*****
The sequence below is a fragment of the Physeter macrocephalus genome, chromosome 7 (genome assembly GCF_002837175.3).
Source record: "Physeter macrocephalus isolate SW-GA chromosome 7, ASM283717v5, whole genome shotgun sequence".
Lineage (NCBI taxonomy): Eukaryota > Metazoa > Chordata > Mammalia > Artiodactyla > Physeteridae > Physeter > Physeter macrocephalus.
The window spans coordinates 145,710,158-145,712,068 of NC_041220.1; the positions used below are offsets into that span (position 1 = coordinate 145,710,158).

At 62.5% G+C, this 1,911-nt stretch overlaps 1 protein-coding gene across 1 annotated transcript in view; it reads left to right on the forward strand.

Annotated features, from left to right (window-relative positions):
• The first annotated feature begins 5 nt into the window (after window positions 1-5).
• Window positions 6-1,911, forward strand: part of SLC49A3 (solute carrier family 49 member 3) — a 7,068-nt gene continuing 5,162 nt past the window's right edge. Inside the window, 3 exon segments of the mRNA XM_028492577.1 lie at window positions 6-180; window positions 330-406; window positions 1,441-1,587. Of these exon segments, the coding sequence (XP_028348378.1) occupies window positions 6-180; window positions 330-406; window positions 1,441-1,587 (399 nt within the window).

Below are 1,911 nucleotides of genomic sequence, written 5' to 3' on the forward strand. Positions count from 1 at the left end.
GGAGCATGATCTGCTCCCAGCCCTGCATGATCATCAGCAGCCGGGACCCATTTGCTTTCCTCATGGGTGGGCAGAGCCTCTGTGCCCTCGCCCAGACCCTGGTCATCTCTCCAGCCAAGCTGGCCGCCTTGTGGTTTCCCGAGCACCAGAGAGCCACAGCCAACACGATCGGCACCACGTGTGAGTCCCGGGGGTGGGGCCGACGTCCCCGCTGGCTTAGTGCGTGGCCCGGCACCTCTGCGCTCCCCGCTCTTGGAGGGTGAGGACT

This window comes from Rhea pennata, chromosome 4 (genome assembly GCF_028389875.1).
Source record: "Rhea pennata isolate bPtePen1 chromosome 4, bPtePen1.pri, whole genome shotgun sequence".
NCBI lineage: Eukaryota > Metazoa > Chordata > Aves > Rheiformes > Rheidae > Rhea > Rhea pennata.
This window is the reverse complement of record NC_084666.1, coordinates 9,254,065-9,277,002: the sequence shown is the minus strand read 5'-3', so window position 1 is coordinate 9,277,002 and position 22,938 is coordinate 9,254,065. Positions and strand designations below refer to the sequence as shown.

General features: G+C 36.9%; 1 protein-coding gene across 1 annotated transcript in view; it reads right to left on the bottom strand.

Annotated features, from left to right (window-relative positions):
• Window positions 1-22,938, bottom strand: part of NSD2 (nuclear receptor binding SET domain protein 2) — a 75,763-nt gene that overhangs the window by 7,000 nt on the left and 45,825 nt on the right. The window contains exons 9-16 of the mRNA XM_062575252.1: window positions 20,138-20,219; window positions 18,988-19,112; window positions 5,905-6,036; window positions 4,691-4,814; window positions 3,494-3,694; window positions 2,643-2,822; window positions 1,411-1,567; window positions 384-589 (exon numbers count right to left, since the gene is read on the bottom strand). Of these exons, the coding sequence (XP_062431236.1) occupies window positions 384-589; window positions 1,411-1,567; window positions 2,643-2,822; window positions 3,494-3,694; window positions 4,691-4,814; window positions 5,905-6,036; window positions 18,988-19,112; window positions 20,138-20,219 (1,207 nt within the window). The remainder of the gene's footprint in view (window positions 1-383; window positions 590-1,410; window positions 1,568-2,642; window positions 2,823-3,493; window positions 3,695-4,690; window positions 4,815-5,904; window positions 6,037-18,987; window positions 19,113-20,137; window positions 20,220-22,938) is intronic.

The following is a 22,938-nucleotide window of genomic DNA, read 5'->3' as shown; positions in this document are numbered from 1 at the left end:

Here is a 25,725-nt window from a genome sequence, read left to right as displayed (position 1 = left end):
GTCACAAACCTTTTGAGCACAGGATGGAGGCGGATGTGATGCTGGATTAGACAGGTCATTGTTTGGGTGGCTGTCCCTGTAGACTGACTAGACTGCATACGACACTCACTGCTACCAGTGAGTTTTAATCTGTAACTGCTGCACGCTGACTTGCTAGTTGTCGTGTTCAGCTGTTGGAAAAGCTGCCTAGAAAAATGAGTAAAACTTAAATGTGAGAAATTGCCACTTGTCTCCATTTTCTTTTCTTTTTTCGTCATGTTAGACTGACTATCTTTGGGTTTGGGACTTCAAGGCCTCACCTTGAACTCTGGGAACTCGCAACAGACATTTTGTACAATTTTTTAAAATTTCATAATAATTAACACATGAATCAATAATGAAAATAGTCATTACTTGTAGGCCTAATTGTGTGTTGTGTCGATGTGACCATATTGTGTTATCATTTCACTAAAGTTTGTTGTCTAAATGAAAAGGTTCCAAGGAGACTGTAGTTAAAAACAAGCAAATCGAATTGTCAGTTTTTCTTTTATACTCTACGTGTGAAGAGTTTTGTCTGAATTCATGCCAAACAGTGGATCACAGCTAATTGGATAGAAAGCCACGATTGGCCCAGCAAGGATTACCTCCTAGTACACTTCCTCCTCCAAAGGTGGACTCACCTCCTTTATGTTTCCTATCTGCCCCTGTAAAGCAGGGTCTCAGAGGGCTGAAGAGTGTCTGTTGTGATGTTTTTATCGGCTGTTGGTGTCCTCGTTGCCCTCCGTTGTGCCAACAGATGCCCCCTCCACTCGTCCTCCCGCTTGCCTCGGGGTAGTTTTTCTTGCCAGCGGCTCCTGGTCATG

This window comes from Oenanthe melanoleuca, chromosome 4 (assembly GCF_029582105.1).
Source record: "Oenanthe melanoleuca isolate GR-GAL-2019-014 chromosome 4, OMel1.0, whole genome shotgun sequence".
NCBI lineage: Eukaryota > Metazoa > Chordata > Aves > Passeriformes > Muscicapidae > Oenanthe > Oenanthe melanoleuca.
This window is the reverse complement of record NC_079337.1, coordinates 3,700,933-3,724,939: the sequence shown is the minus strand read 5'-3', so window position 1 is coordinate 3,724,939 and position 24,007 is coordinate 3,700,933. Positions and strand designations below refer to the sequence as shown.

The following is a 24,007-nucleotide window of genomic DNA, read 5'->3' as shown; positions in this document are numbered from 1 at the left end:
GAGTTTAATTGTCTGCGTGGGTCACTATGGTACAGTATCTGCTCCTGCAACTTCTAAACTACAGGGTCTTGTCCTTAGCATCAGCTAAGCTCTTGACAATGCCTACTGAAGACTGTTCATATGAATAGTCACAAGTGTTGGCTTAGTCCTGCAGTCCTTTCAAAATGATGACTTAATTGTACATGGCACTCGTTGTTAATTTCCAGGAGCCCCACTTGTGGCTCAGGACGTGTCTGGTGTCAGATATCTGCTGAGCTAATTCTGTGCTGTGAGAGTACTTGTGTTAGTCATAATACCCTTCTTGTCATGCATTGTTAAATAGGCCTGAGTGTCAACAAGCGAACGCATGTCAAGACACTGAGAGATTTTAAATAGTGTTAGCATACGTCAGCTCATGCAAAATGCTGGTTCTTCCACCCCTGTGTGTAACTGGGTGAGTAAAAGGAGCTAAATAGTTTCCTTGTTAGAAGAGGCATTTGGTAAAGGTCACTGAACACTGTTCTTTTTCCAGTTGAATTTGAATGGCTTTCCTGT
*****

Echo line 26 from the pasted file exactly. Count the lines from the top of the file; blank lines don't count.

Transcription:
GAGTTTAATTGTCTGCGTGGGTCACTATGGTACAGTATCTGCTCCTGCAACTTCTAAACTACAGGGTCTTGTCCTTAGCATCAGCTAAGCTCTTGACAATGCCTACTGAAGACTGTTCATATGAATAGTCACAAGTGTTGGCTTAGTCCTGCAGTCCTTTCAAAATGATGACTTAATTGTACATGGCACTCGTTGTTAATTTCCAGGAGCCCCACTTGTGGCTCAGGACGTGTCTGGTGTCAGATATCTGCTGAGCTAATTCTGTGCTGTGAGAGTACTTGTGTTAGTCATAATACCCTTCTTGTCATGCATTGTTAAATAGGCCTGAGTGTCAACAAGCGAACGCATGTCAAGACACTGAGAGATTTTAAATAGTGTTAGCATACGTCAGCTCATGCAAAATGCTGGTTCTTCCACCCCTGTGTGTAACTGGGTGAGTAAAAGGAGCTAAATAGTTTCCTTGTTAGAAGAGGCATTTGGTAAAGGTCACTGAACACTGTTCTTTTTCCAGTTGAATTTGAATGGCTTTCCTGT